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Parametric Powder Diffraction

  • William I. F. David
  • John S. O. Evans
Conference paper
Part of the NATO Science for Peace and Security Series B: Physics and Biophysics book series (NAPSB)

Abstract

The rapidity with which powder diffraction data may be collected, not only at neutron and X-ray synchrotron facilities but also in the laboratory, means that the collection of a single diffraction pattern is now the exception rather than the rule. Many experiments involve the collection of hundreds and perhaps many thousands of datasets where a parameter such as temperature or pressure is varied or where time is the variable and life-cycle, synthesis or decomposition processes are monitored or three-dimensional space is scanned and the three-dimensional internal structure of an object is elucidated. In this paper, the origins of parametric diffraction are discussed and the techniques and challenges of parametric powder diffraction analysis are presented. The first parametric measurements were performed around 50 years ago with the development of a modified Guinier camera but it was the automation afforded by neutron diffraction combined with increases in computer speed and memory that established parametric diffraction on a strong footing initially at the ILL, Grenoble in France. The theoretical parameterisation of quantities such as lattice constants and atomic displacement parameters will be discussed and selected examples of parametric diffraction over the past 20 years will be reviewed that highlight the power of the technique.

Keywords

Relaxation Rate Rietveld Refinement Powder Diffraction Data Neutron Powder Diffraction Ammonia Borane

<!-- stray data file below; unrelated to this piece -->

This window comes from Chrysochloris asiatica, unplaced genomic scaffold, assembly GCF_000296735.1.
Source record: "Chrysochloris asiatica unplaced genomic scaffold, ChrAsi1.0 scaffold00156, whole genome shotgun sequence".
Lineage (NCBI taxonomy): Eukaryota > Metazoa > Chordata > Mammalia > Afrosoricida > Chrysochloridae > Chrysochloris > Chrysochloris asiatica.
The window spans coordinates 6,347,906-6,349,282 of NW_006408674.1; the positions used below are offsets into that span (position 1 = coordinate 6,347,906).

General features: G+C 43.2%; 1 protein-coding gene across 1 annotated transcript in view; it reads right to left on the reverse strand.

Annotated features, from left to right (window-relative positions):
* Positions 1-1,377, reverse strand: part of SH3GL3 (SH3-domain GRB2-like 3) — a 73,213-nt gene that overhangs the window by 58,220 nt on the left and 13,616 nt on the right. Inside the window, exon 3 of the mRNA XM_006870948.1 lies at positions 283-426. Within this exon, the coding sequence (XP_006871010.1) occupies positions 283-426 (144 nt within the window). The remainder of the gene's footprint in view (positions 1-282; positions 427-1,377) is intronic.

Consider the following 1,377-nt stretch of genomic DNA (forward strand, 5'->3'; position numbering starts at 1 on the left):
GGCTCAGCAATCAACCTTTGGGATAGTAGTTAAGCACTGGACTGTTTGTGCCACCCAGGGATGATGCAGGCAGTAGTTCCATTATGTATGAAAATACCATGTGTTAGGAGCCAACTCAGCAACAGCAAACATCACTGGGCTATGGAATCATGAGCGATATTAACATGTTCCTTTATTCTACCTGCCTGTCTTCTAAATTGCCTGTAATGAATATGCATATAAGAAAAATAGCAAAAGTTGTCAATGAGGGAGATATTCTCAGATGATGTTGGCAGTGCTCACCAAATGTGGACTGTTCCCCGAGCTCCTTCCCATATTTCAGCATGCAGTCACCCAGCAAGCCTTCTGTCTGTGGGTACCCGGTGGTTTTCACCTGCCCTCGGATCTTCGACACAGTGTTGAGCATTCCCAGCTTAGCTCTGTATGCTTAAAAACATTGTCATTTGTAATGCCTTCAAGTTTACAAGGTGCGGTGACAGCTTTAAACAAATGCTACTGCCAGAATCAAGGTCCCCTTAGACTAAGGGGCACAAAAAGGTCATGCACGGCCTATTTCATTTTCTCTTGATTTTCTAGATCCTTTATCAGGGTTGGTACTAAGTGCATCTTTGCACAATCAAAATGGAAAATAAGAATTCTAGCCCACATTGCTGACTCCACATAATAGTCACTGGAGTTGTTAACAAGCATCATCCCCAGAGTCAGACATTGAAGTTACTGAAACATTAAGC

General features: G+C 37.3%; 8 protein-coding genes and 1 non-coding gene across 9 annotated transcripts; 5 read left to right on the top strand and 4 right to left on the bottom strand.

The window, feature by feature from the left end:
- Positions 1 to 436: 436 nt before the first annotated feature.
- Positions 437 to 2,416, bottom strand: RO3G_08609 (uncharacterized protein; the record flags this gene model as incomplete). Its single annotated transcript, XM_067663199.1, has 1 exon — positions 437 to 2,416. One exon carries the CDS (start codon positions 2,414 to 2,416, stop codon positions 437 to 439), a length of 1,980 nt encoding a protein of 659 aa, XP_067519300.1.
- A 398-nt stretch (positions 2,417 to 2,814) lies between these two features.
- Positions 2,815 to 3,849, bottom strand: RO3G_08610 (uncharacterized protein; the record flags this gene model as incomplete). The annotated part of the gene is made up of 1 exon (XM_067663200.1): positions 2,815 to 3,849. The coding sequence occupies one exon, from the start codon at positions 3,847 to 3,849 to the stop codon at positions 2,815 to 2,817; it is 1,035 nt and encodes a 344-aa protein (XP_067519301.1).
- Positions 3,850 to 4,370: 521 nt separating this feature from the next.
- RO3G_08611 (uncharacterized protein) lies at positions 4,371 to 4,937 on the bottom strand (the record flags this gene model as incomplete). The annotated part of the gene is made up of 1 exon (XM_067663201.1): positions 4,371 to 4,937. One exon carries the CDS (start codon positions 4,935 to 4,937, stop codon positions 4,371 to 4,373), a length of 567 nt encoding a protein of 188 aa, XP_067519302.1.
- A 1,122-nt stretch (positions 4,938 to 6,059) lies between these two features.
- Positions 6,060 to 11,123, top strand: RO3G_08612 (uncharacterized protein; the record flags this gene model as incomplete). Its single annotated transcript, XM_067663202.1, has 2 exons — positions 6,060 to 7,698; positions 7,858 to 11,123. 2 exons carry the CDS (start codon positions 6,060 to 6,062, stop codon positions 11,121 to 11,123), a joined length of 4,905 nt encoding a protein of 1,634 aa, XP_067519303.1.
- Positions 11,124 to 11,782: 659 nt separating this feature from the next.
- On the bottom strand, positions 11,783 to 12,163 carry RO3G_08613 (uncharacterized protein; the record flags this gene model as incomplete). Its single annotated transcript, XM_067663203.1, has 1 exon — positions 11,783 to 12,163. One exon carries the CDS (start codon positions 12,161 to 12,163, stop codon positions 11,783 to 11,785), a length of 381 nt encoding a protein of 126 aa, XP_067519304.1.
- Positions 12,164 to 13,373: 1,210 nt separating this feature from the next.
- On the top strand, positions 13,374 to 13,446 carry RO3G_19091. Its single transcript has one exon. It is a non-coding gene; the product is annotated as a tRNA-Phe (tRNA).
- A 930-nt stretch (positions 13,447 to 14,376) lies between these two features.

These keywords were added by machine and not by the authors. This process is experimental and the keywords may be updated as the learning algorithm improves.

Notes

Acknowledgements

We would like to thank our colleagues, Richard Ibberson (ISIS, now NIST), Takasuke Matsuo (Osaka) and Graham Stinton (Durham, now Edinburgh) for their collaboration in the C60 and WO3 parametric diffraction studies discussed in this chapter. We particularly would like to thank and acknowledge the huge contribution that Alan Coelho has made that underpins this work. His computer program, Topas, is simply crucial in enabling the most complex parametric diffraction experiments to be analysed and understood.

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Copyright information

© Springer Science+Business Media Dordrecht 2012

Authors and Affiliations

  1. 1.ISIS Facility, Science and Technology Facilities CouncilRutherford Appleton LaboratoryDidcotUK
  2. 2.Inorganic Chemistry LaboratoryUniversity of OxfordOxfordUK
  3. 3.Department of ChemistryUniversity of DurhamDurhamUK

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